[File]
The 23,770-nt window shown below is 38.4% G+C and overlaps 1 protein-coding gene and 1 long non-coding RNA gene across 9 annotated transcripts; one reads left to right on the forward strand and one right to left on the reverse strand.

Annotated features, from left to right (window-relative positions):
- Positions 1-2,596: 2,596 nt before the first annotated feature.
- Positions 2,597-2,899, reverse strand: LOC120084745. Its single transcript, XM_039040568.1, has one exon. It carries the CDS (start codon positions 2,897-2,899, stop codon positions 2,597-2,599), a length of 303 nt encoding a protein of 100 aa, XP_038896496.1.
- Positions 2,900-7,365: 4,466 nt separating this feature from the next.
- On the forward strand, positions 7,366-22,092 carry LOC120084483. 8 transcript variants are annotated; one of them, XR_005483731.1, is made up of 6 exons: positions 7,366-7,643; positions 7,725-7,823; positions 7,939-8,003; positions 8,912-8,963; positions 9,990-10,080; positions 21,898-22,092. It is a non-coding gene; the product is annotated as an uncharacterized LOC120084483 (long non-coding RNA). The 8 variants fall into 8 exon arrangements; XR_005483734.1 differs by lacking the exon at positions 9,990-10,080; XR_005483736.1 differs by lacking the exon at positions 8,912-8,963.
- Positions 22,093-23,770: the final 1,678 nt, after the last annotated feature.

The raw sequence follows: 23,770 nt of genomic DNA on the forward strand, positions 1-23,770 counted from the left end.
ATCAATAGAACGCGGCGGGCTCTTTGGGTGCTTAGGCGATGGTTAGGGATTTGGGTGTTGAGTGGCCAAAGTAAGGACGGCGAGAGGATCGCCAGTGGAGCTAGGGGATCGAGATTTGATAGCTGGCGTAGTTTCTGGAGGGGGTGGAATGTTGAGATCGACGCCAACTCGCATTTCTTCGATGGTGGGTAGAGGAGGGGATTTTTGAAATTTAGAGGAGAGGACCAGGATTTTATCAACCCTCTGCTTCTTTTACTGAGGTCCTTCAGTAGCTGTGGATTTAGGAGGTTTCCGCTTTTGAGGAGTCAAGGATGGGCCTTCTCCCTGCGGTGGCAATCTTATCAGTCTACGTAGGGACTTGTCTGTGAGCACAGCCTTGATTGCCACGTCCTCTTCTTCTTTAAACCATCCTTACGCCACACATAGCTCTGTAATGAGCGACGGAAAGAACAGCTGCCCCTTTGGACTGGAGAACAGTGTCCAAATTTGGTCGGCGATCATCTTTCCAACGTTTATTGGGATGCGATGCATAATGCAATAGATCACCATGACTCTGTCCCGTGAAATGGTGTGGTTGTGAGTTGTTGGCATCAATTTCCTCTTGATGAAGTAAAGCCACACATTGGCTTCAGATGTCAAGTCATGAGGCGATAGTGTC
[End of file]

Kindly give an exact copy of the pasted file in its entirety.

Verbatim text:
The 23,770-nt window shown below is 38.4% G+C and overlaps 1 protein-coding gene and 1 long non-coding RNA gene across 9 annotated transcripts; one reads left to right on the forward strand and one right to left on the reverse strand.

Annotated features, from left to right (window-relative positions):
- Positions 1-2,596: 2,596 nt before the first annotated feature.
- Positions 2,597-2,899, reverse strand: LOC120084745. Its single transcript, XM_039040568.1, has one exon. It carries the CDS (start codon positions 2,897-2,899, stop codon positions 2,597-2,599), a length of 303 nt encoding a protein of 100 aa, XP_038896496.1.
- Positions 2,900-7,365: 4,466 nt separating this feature from the next.
- On the forward strand, positions 7,366-22,092 carry LOC120084483. 8 transcript variants are annotated; one of them, XR_005483731.1, is made up of 6 exons: positions 7,366-7,643; positions 7,725-7,823; positions 7,939-8,003; positions 8,912-8,963; positions 9,990-10,080; positions 21,898-22,092. It is a non-coding gene; the product is annotated as an uncharacterized LOC120084483 (long non-coding RNA). The 8 variants fall into 8 exon arrangements; XR_005483734.1 differs by lacking the exon at positions 9,990-10,080; XR_005483736.1 differs by lacking the exon at positions 8,912-8,963.
- Positions 22,093-23,770: the final 1,678 nt, after the last annotated feature.

The raw sequence follows: 23,770 nt of genomic DNA on the forward strand, positions 1-23,770 counted from the left end.
ATCAATAGAACGCGGCGGGCTCTTTGGGTGCTTAGGCGATGGTTAGGGATTTGGGTGTTGAGTGGCCAAAGTAAGGACGGCGAGAGGATCGCCAGTGGAGCTAGGGGATCGAGATTTGATAGCTGGCGTAGTTTCTGGAGGGGGTGGAATGTTGAGATCGACGCCAACTCGCATTTCTTCGATGGTGGGTAGAGGAGGGGATTTTTGAAATTTAGAGGAGAGGACCAGGATTTTATCAACCCTCTGCTTCTTTTACTGAGGTCCTTCAGTAGCTGTGGATTTAGGAGGTTTCCGCTTTTGAGGAGTCAAGGATGGGCCTTCTCCCTGCGGTGGCAATCTTATCAGTCTACGTAGGGACTTGTCTGTGAGCACAGCCTTGATTGCCACGTCCTCTTCTTCTTTAAACCATCCTTACGCCACACATAGCTCTGTAATGAGCGACGGAAAGAACAGCTGCCCCTTTGGACTGGAGAACAGTGTCCAAATTTGGTCGGCGATCATCTTTCCAACGTTTATTGGGATGCGATGCATAATGCAATAGATCACCATGACTCTGTCCCGTGAAATGGTGTGGTTGTGAGTTGTTGGCATCAATTTCCTCTTGATGAAGTAAAGCCACACATTGGCTTCAGATGTCAAGTCATGAGGCGATAGTGTC